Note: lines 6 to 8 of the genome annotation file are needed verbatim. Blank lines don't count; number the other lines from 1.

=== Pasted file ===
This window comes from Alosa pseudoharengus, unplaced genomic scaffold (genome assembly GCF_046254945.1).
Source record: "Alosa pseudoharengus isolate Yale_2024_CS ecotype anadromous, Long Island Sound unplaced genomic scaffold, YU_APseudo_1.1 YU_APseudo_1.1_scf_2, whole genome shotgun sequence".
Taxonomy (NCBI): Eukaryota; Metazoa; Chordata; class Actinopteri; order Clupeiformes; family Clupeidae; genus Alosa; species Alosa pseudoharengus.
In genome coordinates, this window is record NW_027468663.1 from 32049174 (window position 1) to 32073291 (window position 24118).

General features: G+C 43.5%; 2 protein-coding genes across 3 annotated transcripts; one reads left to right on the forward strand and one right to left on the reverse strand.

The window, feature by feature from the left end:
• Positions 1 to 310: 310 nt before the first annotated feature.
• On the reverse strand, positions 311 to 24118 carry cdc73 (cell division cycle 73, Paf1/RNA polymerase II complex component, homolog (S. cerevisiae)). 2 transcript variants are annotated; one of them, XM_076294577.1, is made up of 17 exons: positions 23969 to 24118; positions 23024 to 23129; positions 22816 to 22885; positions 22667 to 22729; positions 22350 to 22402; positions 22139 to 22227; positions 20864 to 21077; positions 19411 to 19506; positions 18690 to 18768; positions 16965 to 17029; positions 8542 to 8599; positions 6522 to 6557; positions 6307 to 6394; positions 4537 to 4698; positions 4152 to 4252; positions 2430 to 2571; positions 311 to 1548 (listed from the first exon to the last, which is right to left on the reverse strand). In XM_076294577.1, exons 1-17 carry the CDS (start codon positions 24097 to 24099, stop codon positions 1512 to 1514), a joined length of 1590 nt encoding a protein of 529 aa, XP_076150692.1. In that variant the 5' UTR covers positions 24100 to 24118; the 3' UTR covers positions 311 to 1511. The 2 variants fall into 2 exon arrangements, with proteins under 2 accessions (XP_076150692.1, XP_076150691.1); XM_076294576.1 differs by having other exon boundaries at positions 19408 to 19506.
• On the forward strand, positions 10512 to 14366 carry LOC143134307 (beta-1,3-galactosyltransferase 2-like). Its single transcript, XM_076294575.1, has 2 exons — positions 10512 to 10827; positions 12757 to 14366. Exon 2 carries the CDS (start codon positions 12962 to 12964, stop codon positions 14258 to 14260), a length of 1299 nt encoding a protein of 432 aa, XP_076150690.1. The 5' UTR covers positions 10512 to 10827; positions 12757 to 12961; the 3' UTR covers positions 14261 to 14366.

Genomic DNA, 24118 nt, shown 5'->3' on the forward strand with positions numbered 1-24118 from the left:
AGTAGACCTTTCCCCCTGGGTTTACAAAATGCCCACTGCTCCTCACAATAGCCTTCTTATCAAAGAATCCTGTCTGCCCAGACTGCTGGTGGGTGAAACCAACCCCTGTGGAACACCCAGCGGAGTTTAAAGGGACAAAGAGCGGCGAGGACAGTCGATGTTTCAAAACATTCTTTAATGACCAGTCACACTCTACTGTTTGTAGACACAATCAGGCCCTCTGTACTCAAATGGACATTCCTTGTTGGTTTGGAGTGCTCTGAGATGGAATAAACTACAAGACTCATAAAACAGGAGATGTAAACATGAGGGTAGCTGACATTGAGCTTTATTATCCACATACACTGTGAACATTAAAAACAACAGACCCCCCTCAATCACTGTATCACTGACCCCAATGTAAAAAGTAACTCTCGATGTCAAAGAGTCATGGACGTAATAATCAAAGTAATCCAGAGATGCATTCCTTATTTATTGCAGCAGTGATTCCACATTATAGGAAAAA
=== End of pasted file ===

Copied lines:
The window, feature by feature from the left end:
• Positions 1 to 310: 310 nt before the first annotated feature.
• On the reverse strand, positions 311 to 24118 carry cdc73 (cell division cycle 73, Paf1/RNA polymerase II complex component, homolog (S. cerevisiae)). 2 transcript variants are annotated; one of them, XM_076294577.1, is made up of 17 exons: positions 23969 to 24118; positions 23024 to 23129; positions 22816 to 22885; positions 22667 to 22729; positions 22350 to 22402; positions 22139 to 22227; positions 20864 to 21077; positions 19411 to 19506; positions 18690 to 18768; positions 16965 to 17029; positions 8542 to 8599; positions 6522 to 6557; positions 6307 to 6394; positions 4537 to 4698; positions 4152 to 4252; positions 2430 to 2571; positions 311 to 1548 (listed from the first exon to the last, which is right to left on the reverse strand). In XM_076294577.1, exons 1-17 carry the CDS (start codon positions 24097 to 24099, stop codon positions 1512 to 1514), a joined length of 1590 nt encoding a protein of 529 aa, XP_076150692.1. In that variant the 5' UTR covers positions 24100 to 24118; the 3' UTR covers positions 311 to 1511. The 2 variants fall into 2 exon arrangements, with proteins under 2 accessions (XP_076150692.1, XP_076150691.1); XM_076294576.1 differs by having other exon boundaries at positions 19408 to 19506.